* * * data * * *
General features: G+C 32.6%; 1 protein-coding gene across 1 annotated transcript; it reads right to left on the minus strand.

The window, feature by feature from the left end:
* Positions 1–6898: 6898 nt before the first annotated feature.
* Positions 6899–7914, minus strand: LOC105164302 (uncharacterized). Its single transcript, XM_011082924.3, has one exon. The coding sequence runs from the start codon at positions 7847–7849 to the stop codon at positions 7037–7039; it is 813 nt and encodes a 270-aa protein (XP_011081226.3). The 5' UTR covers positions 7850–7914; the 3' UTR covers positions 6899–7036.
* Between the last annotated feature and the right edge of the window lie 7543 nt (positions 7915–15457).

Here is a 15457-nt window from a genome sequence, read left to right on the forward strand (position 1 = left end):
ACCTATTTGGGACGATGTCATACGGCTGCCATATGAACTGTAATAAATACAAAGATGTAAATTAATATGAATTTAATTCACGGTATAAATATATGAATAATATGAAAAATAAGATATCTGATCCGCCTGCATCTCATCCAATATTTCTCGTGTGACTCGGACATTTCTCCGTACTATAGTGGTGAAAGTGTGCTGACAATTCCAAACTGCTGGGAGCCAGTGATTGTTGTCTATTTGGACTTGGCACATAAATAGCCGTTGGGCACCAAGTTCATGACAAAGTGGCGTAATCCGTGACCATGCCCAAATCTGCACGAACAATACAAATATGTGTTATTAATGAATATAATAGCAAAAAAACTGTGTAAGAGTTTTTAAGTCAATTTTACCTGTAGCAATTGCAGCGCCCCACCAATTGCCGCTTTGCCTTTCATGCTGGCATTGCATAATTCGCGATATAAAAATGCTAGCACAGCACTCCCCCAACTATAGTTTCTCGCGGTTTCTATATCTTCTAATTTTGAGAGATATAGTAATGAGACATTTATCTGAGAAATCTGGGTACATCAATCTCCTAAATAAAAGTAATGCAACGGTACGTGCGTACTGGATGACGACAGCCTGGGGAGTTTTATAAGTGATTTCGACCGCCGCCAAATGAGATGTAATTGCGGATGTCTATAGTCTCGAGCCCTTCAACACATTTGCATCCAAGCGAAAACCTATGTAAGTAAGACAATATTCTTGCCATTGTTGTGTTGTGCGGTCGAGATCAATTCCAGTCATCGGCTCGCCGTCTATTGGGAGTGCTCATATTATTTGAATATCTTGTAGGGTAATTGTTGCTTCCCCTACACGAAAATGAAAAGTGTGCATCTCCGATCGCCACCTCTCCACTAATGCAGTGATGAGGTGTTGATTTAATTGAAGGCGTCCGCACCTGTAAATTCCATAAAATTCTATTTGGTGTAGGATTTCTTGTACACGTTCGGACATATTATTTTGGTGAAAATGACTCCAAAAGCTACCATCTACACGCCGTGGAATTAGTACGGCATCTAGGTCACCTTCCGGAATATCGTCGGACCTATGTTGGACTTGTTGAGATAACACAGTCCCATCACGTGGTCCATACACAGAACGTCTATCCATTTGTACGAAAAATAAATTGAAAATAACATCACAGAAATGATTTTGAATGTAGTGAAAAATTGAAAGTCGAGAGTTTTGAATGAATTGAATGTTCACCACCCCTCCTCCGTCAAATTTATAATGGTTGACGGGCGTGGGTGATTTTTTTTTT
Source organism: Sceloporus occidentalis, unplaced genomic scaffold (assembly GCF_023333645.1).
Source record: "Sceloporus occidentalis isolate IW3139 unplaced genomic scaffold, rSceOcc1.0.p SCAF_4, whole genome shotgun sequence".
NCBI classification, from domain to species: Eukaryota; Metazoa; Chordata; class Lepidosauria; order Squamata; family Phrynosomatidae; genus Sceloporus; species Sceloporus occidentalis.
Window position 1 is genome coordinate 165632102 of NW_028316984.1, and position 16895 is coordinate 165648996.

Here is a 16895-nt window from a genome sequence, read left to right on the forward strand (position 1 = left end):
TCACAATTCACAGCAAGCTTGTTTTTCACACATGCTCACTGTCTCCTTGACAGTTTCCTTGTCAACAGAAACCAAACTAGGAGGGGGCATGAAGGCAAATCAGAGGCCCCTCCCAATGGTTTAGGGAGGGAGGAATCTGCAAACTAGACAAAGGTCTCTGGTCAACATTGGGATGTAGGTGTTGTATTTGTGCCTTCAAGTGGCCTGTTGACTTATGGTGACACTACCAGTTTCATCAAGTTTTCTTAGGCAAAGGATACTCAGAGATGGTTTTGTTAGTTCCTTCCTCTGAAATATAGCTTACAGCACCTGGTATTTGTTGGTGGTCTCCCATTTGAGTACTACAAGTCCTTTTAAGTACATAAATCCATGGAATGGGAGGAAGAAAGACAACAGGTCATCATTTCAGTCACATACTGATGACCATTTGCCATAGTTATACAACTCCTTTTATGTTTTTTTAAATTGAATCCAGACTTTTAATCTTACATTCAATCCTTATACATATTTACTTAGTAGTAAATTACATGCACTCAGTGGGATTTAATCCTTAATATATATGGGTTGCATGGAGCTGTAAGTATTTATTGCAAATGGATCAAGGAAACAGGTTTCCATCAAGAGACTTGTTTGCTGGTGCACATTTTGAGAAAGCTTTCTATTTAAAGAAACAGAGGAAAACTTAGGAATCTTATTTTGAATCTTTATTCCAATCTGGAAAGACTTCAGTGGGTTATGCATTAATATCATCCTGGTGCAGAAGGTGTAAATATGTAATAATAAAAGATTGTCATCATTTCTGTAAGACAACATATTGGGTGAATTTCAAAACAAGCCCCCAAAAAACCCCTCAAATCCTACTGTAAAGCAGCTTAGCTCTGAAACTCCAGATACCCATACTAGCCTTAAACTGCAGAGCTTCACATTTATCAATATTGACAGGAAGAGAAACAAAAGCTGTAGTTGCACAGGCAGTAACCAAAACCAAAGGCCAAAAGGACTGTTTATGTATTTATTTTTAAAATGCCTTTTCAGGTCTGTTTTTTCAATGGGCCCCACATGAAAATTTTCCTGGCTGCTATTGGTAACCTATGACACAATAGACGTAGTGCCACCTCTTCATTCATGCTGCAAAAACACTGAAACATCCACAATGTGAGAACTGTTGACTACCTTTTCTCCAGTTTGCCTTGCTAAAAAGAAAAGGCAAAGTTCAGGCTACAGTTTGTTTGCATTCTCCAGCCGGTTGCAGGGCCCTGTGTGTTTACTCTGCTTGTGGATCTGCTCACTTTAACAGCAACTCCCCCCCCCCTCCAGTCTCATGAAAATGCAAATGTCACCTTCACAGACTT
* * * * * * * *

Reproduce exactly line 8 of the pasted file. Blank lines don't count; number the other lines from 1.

Source organism: Sceloporus occidentalis, unplaced genomic scaffold (assembly GCF_023333645.1).